In summer, the two-and-a-half-week program runs Monday through Friday, 8:30 a.m. to 5:00 p.m., and includes the academic and athletic components. Each day, the academic component provides five hours of basic writing and computer skills development. The athletic component consists of two week-long sports camps -- soccer and basketball -- which run two hours per day.

The enrichment component of the program follows the completion of the summer session and is designed to get the children involved in activities -- sports leagues and other community programs and activities -- throughout the school year.

Strong Community Support

In 1996, more than 25 local businesses and community-based organizations donated products, lunches and employee time to the program. Local restaurants and retailers donated more than 700 lunches. Donations of sports equipment enabled the program to put a new basketball or new soccer ball in the hands of each program participant. The Mountain View Elementary and Whisman School Districts assisted with recruitment and with transportation of the children to the community college program site. Foothill College provided an instructor and the facilities for the academic component of the program, as well as college shirts for the children, a bus and a part-time driver. Twenty-five Officers and other members of the Mountain View Police Department donated their time as coaches for sports camps, instructors for some of the academic components, and assistants in other daily operations of the program.

The Dreams and Futures program, it was discovered, also improved relations among parents and their children, the business community, community service clubs and the Mountain View Police Department. Many positive relationships were developed during the planning and implementation of the first year of the program, and lines of communication that opened then have remained open.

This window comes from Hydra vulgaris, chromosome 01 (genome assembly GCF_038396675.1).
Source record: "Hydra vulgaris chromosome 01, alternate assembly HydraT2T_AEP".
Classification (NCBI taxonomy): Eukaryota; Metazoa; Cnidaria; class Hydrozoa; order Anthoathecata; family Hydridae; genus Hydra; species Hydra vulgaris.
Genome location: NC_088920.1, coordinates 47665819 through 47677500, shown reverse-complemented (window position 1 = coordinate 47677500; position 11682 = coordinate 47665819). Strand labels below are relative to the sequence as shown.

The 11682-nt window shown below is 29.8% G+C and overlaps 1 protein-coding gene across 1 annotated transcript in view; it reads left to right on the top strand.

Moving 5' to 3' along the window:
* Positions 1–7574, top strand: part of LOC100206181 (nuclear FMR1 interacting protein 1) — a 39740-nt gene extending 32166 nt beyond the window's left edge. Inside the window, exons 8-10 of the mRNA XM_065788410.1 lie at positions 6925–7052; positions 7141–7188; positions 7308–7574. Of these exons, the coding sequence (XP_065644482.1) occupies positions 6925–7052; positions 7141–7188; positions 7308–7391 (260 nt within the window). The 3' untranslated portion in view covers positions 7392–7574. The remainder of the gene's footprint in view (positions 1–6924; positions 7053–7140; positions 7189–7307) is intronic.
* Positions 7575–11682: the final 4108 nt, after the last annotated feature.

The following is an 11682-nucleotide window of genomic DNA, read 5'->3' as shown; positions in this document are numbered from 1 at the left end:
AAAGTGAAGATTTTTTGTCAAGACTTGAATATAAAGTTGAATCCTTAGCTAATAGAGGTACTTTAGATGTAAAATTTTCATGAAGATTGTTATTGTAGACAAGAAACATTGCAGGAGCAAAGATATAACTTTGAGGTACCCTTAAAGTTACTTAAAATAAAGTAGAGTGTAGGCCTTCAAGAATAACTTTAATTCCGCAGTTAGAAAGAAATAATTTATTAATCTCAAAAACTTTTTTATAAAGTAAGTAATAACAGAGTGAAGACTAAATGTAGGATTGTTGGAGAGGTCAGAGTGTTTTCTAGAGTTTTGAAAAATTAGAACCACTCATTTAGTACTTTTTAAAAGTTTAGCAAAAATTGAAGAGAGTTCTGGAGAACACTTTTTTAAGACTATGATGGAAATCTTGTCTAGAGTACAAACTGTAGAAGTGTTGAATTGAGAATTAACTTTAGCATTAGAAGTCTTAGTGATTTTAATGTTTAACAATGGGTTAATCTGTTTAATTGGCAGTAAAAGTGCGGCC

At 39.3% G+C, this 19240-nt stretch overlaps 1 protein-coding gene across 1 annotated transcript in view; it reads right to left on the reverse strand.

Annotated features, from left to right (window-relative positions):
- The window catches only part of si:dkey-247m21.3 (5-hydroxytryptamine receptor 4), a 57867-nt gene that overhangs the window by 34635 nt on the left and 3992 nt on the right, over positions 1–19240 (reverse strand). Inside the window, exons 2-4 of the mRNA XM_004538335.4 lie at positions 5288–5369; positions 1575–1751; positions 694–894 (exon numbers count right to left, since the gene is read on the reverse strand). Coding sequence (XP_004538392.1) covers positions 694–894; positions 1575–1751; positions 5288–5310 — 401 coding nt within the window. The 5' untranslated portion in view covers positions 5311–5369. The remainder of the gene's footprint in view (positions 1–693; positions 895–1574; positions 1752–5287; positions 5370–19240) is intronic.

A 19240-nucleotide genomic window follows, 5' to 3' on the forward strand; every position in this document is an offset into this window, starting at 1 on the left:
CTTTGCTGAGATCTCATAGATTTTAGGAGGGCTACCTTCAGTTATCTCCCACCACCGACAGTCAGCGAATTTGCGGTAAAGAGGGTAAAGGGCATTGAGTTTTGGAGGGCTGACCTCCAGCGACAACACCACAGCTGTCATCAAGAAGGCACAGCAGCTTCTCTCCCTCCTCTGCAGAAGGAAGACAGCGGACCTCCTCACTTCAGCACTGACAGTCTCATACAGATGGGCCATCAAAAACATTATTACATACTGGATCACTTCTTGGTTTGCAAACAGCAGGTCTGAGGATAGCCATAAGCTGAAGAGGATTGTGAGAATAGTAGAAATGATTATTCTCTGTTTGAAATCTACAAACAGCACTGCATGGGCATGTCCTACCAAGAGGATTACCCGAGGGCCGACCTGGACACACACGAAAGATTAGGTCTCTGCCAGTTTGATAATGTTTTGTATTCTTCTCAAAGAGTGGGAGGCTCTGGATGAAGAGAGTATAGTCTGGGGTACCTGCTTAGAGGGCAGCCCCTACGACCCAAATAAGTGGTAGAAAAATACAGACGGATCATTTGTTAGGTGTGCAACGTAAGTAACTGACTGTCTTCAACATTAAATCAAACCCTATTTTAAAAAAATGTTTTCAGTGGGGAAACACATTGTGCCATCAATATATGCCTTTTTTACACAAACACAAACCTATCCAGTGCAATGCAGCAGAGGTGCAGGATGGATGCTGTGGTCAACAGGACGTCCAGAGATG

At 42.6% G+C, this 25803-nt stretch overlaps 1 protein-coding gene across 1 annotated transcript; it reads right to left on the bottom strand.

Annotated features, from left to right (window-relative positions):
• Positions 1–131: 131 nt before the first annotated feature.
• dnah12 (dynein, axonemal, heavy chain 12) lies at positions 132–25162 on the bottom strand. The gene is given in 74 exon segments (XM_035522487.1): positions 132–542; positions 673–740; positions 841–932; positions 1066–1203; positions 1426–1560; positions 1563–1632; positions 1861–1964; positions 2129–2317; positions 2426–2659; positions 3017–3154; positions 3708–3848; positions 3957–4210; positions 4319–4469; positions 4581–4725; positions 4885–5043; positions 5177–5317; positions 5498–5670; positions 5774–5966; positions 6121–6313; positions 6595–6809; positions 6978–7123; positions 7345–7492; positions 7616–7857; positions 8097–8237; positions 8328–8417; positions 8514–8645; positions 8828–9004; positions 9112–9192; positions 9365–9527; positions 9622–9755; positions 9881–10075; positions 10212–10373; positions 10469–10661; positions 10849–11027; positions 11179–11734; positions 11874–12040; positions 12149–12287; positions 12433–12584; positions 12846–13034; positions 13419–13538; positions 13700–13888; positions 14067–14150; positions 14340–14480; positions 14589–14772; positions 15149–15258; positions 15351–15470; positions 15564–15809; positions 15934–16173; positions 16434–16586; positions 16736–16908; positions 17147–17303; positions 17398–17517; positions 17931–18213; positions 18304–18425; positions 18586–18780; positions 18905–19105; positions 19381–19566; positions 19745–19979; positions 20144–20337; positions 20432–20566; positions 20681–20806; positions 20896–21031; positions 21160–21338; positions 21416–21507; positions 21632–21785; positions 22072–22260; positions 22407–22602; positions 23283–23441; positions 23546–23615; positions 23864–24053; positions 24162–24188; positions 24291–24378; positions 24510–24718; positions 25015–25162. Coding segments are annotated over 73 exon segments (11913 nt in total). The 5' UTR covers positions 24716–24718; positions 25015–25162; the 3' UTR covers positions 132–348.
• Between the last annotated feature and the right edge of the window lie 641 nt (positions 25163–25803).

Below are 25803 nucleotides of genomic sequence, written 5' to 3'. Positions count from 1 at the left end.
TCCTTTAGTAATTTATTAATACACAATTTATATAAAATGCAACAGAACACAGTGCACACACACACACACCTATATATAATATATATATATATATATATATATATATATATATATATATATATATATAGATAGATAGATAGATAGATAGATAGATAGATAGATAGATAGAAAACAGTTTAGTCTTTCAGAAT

Positive Impact on Participants

The Mountain View Police Department reports that, to date, none of the 45 children who attended the 1996 Dreams and Futures summer program have become involved in gangs. School officials also report no involvement in gangs or related behavioral or truancy problems on the part of any of the 1996 Dreams and Futures participants attending their schools last year.

In addition, many of the 1996 program participants became active participants in other community activities during the remainder of the year; these included the Mayor's Youth Conference in October, the Thanksgiving Food Bank program, and YMCA sports leagues.

Program Growth

Mountain View police officials see the continuation and growth of Dreams and Futures as a reflection of the program's success. In 1997, the program was expanded to accept 80 at-risk children, almost doubling its first-year capacity. Community donations as well as the number of volunteer hours needed to maintain the program kept pace with this expansion -- a good indication of community support for the program -- and the City Council and the Mountain View Elementary and Whisman School District boards voted to add their funding for the Fiscal Year 1997-98 program. The 1998 program, with 70 children participating, ended in August.

"The Dreams and Futures program reflects the City Council's commitment to youth-focused initiatives," says Mountain View Mayor Ralph Faravelli. It also reflects a practical approach to the problem: "It's easier to keep a kid out of gangs than to convince them to quit a gang," he says.

Additional information on the program is available from Captain Jim Enslen, Mountain View Police Department, at (650) 903-6350.